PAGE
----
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Congress probes WV opioid shipments


Charleston Gazette-Mail

CHARLESTON, W.Va. — A congressional committee has started an investigation into prescription painkiller shipments to West Virginia.

The probe targets the nation’s three largest wholesale drug distributors — McKesson, Cardinal Health and AmerisourceBergen. 

The U.S. House Energy and Commerce Committee also is looking into whether the U.S. Drug Enforcement Administration shirked its responsibility to curtail the flow of highly addictive pain pills into West Virginia.

In letters sent Monday, the committee directed the companies and the DEA to turn over records that detail pain pill shipments. The letters cite reports by the Charleston Gazette-Mail, The Washington Post, CNN and MSNBC about prescription opioid sales and lax enforcement.

“These reports shine a light on a problem that many people have wondered about privately and publicly — how are opioids flooding into some of our communities and pharmacies?” said House Energy and Commerce Committee Chairman Greg Walden, R-Ore., and U.S. Rep. Frank Pallone, Jr., D-N.J., in a joint statement. “As we work to combat this epidemic head-on, it’s critical we get answers to why such extremely high numbers of these powerful and addictive painkillers were distributed in small communities in West Virginia and if similar situations are happening elsewhere.”

In December, the Gazette-Mail reported that drug wholesalers shipped 780 million hydrocodone and oxycodone pills to West Virginia pharmacies over six years. A small pharmacy in Kermit, a Southern West Virginia town with a population of 392, received nearly 9 million hydrocodone pills in just two years, DEA records show.

“If these reports are true, it would appear that the state of West Virginia may have received extraordinary amounts of opioids from distributors beyond what that population could safely use,” according to the commitee’s letter signed by Walden, Pallone, and U.S. Reps. David McKinley, R-W.Va., Tim Murphy, R-Pa., and Diana DeGette, D-Colo.

The committee members added that the reported “possible oversupply” of powerful painkillers suggests “such practices may have exacerbated the opioid problem in the state” as many addicts have switched from prescription pain pills to street drugs like heroin and fentanyl.

West Virginia has the highest drug overdose death rate in the nation — and the deaths are rising. At last count, 864 people fatally overdosed on drugs in 2016 — a record number.

“The opioid crisis in West Virginia has led to numerous deaths and social challenges for its residents,” committee members said in the letter to distributors. “The state and federal government also have incurred costs of important social and addiction treatment services.”

The House committee gave the drug wholesalers until June 8 to disclose the number of hydrocodone and oxycodone pills sold in West Virginia from 2005 to 2016. (The Gazette-Mail reported shipments from 2007 to 2012). The drug firms also must provide a list of their distribution warehouses.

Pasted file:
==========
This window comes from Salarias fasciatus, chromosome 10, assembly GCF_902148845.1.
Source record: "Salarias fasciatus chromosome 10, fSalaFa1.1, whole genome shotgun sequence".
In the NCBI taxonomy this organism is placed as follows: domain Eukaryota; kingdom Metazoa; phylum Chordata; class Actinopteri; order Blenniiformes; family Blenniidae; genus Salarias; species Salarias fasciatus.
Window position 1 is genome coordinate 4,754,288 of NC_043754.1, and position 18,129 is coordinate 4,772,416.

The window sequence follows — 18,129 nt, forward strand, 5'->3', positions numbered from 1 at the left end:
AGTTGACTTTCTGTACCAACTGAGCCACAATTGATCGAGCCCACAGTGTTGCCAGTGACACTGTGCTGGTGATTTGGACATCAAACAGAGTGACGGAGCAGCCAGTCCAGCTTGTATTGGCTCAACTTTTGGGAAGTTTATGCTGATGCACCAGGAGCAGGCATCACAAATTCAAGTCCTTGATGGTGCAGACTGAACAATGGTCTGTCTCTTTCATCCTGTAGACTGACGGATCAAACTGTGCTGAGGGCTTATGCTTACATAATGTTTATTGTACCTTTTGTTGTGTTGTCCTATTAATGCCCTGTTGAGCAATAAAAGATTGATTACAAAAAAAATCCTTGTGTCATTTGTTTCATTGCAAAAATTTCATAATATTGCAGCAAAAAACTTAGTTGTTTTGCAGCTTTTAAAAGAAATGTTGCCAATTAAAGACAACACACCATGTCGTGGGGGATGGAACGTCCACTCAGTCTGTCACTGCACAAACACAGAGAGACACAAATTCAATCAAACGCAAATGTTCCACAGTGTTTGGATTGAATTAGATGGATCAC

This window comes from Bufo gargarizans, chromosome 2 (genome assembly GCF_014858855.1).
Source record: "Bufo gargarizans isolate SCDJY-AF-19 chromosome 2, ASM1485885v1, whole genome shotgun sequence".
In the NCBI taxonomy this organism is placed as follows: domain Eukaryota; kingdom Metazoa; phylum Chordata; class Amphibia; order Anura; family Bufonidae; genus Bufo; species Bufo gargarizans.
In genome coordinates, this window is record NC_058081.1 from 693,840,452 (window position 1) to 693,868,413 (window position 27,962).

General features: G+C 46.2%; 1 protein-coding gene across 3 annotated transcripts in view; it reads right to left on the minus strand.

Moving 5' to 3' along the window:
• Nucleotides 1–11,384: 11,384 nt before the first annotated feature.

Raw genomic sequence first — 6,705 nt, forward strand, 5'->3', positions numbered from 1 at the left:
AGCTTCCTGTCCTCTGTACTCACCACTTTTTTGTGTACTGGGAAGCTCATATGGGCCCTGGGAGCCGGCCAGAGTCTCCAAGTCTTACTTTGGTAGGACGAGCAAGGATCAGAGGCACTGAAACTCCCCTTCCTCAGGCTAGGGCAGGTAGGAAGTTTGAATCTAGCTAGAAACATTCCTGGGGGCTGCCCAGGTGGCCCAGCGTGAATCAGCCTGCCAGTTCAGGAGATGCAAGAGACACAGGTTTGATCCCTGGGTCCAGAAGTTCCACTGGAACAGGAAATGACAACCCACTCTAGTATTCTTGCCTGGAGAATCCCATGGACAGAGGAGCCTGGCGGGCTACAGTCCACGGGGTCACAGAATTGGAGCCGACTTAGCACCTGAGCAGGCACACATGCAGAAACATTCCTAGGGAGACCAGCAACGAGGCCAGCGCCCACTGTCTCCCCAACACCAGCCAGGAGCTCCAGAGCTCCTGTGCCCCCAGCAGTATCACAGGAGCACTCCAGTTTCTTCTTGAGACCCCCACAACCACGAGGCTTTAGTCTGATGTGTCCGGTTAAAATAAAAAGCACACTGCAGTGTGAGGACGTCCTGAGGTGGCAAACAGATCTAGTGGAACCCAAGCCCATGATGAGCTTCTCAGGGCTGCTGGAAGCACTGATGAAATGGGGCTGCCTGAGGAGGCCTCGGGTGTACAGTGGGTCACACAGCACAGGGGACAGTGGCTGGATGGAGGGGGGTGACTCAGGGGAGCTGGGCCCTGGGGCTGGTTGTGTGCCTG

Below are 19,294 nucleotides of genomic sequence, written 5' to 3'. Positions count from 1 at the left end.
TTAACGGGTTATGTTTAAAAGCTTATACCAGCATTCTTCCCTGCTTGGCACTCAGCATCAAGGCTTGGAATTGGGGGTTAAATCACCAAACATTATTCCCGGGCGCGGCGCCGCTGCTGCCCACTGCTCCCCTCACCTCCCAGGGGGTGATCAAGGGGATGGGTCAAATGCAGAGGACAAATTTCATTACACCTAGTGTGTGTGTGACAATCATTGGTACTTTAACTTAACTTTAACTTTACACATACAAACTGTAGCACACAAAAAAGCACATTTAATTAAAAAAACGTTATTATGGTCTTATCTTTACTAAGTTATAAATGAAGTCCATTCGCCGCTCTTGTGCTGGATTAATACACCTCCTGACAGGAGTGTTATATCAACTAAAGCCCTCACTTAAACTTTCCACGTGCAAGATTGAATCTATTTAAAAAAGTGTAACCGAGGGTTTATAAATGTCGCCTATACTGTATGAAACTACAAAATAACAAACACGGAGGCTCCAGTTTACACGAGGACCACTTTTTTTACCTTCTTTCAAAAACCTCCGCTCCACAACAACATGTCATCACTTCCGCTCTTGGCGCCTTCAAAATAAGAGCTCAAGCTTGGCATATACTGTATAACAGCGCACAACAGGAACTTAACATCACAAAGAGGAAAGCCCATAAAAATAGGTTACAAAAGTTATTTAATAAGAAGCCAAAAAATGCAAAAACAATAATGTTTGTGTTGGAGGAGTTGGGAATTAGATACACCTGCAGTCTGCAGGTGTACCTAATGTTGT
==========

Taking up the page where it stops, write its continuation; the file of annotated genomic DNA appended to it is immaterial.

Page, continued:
The committee asked the wholesalers to answer numerous questions about their drug sales monitoring systems, policies and procedures, and whether they referred questionable orders for prescription painkillers to the DEA, West Virginia Board of Pharmacy or other authorities.

In the letters, committee members inquired about whether drug distributors could more easily identify suspicious drug orders placed by pharmacies if the DEA could share sales data with the companies. The wholesalers have complained for years that the DEA leaves them in the dark.

AmerisourceBergen spokesman Gabe Weissman said the DEA already has the sales data sought by the House committee.

“We look forward to responding to the letter from the committee and to continuing our work with regulators, enforcement agencies and other participants in the health care system to do our part in combating prescription drug abuse,” Weissmsan said.

“AmerisourceBergen already provides daily reports about the quantity, type and receiving pharmacy of every single order of controlled substances we distribute directly to the Drug Enforcement Administration, and we maintain robust systems to stop suspicious orders and prevent diversion of prescription drugs.”

A McKesson spokeswoman declined comment Monday. A Cardinal Health spokeswoman could not be reached.

The committee also is investigating the DEA’s decline in enforcement actions against drug wholesalers, following reports by The Washington Post.

“Considering that this reported decline in enforcement action occurred in the midst of the opioid epidemic — with the number of opioid prescriptions in the U.S. increasing from 112 million in 1992 to 249 million in 2015 — it is imperative that the committee gather the facts about DEA’s actions,” House lawmakers wrote.

The committee directed the DEA to turn over all documents related to blocked or delayed enforcement against prescription drug distributors during the past six years.

A DEA spokeswoman would not comment on the investigation Monday.

In January, AmerisourceBergen and Cardinal Health agreed to pay the state a combined $36 million to settle a lawsuit filed by then-Attorney General Darrell McGraw in 2012. The lawsuits alleged that the companies helped fuel West Virginia’s drug problem by shipping an excessive number of pain pills to the state.

A similar lawsuit filed against McKesson by Attorney General Patrick Morrisey in January 2016 remains pending in Boone Circuit Court.

About a dozen West Virginia towns, cities and counties have filed lawsuits against the drug wholesalers — or announced their intentions to do so — since December.

See more from the Charleston Gazette-Mail

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